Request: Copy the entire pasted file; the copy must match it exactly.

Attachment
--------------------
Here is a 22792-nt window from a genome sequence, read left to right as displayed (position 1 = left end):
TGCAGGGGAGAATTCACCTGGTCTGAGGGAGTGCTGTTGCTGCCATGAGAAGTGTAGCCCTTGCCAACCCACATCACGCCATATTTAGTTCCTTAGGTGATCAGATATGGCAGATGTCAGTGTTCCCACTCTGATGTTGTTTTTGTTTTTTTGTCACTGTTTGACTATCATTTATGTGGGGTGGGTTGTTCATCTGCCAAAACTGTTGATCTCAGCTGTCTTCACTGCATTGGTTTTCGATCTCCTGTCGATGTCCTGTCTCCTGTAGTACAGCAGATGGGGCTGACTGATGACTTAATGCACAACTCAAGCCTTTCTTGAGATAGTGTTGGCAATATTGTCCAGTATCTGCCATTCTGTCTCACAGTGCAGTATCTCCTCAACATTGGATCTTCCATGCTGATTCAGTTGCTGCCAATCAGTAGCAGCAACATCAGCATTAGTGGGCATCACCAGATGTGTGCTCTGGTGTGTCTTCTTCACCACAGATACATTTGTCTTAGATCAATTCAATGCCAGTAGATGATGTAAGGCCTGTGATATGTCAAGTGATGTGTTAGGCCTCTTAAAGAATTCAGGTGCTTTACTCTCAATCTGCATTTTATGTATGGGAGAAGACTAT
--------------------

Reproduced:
Here is a 22792-nt window from a genome sequence, read left to right as displayed (position 1 = left end):
TGCAGGGGAGAATTCACCTGGTCTGAGGGAGTGCTGTTGCTGCCATGAGAAGTGTAGCCCTTGCCAACCCACATCACGCCATATTTAGTTCCTTAGGTGATCAGATATGGCAGATGTCAGTGTTCCCACTCTGATGTTGTTTTTGTTTTTTTGTCACTGTTTGACTATCATTTATGTGGGGTGGGTTGTTCATCTGCCAAAACTGTTGATCTCAGCTGTCTTCACTGCATTGGTTTTCGATCTCCTGTCGATGTCCTGTCTCCTGTAGTACAGCAGATGGGGCTGACTGATGACTTAATGCACAACTCAAGCCTTTCTTGAGATAGTGTTGGCAATATTGTCCAGTATCTGCCATTCTGTCTCACAGTGCAGTATCTCCTCAACATTGGATCTTCCATGCTGATTCAGTTGCTGCCAATCAGTAGCAGCAACATCAGCATTAGTGGGCATCACCAGATGTGTGCTCTGGTGTGTCTTCTTCACCACAGATACATTTGTCTTAGATCAATTCAATGCCAGTAGATGATGTAAGGCCTGTGATATGTCAAGTGATGTGTTAGGCCTCTTAAAGAATTCAGGTGCTTTACTCTCAATCTGCATTTTATGTATGGGAGAAGACTAT